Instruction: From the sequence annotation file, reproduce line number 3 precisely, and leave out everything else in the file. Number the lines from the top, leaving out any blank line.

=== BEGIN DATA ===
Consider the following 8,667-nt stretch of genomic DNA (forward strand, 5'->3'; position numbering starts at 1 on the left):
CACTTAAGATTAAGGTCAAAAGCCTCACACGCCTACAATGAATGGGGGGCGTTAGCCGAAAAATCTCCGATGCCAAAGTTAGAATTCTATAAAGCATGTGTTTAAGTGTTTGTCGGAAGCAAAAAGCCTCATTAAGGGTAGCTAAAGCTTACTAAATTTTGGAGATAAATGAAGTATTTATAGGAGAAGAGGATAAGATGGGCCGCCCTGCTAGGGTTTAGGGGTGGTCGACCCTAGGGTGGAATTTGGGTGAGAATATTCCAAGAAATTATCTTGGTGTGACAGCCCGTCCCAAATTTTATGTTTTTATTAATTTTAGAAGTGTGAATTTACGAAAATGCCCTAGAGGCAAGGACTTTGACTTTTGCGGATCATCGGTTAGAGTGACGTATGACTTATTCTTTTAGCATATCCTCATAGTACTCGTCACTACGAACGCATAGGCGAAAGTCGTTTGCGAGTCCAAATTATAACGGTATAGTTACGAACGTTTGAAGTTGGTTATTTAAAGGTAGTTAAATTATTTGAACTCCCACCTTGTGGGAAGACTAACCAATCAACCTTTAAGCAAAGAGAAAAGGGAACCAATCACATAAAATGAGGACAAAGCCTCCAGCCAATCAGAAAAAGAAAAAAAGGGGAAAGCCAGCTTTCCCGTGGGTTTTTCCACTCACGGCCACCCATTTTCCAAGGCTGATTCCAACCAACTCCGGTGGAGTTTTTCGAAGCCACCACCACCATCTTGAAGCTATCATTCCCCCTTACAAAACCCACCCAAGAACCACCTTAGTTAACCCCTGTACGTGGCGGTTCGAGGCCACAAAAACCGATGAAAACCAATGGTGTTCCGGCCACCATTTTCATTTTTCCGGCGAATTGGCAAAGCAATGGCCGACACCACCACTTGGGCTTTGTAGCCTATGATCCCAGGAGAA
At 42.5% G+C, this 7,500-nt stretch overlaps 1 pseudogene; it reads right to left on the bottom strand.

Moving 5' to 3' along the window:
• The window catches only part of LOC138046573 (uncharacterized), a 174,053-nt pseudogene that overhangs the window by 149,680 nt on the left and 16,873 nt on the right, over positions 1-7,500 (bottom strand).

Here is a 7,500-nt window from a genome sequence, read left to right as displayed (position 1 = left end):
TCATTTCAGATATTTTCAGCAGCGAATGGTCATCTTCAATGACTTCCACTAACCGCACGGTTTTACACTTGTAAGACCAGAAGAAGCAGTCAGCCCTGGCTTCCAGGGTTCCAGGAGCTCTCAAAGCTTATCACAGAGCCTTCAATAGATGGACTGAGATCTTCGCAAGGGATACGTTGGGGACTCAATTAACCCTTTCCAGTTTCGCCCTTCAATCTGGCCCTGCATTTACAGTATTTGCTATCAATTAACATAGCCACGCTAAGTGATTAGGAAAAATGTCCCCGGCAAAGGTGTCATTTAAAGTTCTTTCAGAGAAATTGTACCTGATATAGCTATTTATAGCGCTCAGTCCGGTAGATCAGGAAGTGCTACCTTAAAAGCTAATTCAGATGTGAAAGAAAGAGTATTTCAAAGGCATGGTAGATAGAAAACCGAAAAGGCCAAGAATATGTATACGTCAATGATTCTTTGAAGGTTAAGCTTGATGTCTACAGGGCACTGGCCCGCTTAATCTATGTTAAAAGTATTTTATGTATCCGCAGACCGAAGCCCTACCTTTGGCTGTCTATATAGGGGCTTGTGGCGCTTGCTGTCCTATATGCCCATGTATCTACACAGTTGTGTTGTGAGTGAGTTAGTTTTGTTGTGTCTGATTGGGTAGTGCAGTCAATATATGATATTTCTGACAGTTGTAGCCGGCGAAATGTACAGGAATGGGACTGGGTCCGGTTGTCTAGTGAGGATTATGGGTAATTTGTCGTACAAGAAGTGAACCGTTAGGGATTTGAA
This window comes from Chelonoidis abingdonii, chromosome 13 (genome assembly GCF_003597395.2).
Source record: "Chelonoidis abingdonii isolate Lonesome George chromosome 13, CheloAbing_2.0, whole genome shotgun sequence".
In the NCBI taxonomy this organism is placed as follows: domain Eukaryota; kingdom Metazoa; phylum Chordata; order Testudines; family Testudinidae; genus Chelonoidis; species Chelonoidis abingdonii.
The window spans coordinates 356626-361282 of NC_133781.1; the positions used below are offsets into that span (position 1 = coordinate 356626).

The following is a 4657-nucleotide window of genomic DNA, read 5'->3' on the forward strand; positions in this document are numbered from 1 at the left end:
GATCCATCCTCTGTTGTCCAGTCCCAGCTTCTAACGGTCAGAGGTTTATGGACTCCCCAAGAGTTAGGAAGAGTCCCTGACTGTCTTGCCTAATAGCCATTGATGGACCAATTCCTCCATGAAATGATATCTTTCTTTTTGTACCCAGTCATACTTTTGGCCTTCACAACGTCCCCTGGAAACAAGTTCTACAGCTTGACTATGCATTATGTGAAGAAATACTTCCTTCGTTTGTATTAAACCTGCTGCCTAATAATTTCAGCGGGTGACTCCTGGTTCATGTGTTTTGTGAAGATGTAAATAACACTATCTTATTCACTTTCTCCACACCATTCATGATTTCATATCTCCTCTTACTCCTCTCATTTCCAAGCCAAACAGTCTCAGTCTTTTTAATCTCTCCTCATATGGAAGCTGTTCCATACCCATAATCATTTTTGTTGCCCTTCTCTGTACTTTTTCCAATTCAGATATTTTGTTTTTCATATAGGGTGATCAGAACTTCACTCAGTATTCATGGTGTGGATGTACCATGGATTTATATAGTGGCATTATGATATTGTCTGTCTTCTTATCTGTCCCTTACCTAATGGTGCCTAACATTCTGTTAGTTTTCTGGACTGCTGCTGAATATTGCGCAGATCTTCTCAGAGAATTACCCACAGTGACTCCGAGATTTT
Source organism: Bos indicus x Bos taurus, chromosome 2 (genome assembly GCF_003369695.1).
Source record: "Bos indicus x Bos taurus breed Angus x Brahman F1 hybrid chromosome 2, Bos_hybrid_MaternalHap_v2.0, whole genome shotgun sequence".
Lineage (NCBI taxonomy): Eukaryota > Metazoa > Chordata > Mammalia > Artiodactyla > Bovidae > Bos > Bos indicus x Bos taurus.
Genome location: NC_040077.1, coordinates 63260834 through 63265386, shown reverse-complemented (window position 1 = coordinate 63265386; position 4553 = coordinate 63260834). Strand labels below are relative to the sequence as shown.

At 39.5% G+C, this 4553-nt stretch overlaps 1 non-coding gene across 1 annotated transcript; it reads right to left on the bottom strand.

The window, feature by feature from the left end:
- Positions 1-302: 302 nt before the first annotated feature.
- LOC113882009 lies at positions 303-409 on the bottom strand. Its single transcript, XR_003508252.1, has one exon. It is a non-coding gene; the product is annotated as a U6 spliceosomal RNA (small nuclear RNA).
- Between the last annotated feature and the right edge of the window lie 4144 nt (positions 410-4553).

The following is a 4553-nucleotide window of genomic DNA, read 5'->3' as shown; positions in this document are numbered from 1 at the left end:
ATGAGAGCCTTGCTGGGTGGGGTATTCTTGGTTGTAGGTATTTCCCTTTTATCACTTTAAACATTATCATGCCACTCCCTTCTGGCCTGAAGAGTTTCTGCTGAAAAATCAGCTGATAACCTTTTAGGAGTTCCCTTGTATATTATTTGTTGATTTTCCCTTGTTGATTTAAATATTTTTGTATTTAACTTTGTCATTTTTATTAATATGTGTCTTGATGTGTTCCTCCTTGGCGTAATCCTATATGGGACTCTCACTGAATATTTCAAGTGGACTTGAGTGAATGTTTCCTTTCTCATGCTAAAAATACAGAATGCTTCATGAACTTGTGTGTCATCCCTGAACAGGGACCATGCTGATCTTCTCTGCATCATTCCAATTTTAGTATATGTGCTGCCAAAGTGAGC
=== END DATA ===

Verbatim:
At 42.5% G+C, this 7,500-nt stretch overlaps 1 pseudogene; it reads right to left on the bottom strand.